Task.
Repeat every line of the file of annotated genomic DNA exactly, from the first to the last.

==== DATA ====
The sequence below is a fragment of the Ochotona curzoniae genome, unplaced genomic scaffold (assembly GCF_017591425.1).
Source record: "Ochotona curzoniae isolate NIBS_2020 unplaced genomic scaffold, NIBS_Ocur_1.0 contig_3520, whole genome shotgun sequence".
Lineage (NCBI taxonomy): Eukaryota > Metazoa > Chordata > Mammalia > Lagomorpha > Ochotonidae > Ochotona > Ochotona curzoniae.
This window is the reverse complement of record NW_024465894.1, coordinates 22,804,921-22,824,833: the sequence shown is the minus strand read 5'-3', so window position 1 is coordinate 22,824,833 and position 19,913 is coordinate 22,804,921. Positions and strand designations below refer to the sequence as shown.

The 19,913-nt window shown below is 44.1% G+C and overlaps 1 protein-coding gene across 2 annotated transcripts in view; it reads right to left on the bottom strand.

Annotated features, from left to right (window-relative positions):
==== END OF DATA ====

The sequence below is a fragment of the Ochotona curzoniae genome, unplaced genomic scaffold (assembly GCF_017591425.1).
Source record: "Ochotona curzoniae isolate NIBS_2020 unplaced genomic scaffold, NIBS_Ocur_1.0 contig_3520, whole genome shotgun sequence".
Lineage (NCBI taxonomy): Eukaryota > Metazoa > Chordata > Mammalia > Lagomorpha > Ochotonidae > Ochotona > Ochotona curzoniae.
This window is the reverse complement of record NW_024465894.1, coordinates 22,804,921-22,824,833: the sequence shown is the minus strand read 5'-3', so window position 1 is coordinate 22,824,833 and position 19,913 is coordinate 22,804,921. Positions and strand designations below refer to the sequence as shown.

The 19,913-nt window shown below is 44.1% G+C and overlaps 1 protein-coding gene across 2 annotated transcripts in view; it reads right to left on the bottom strand.

Annotated features, from left to right (window-relative positions):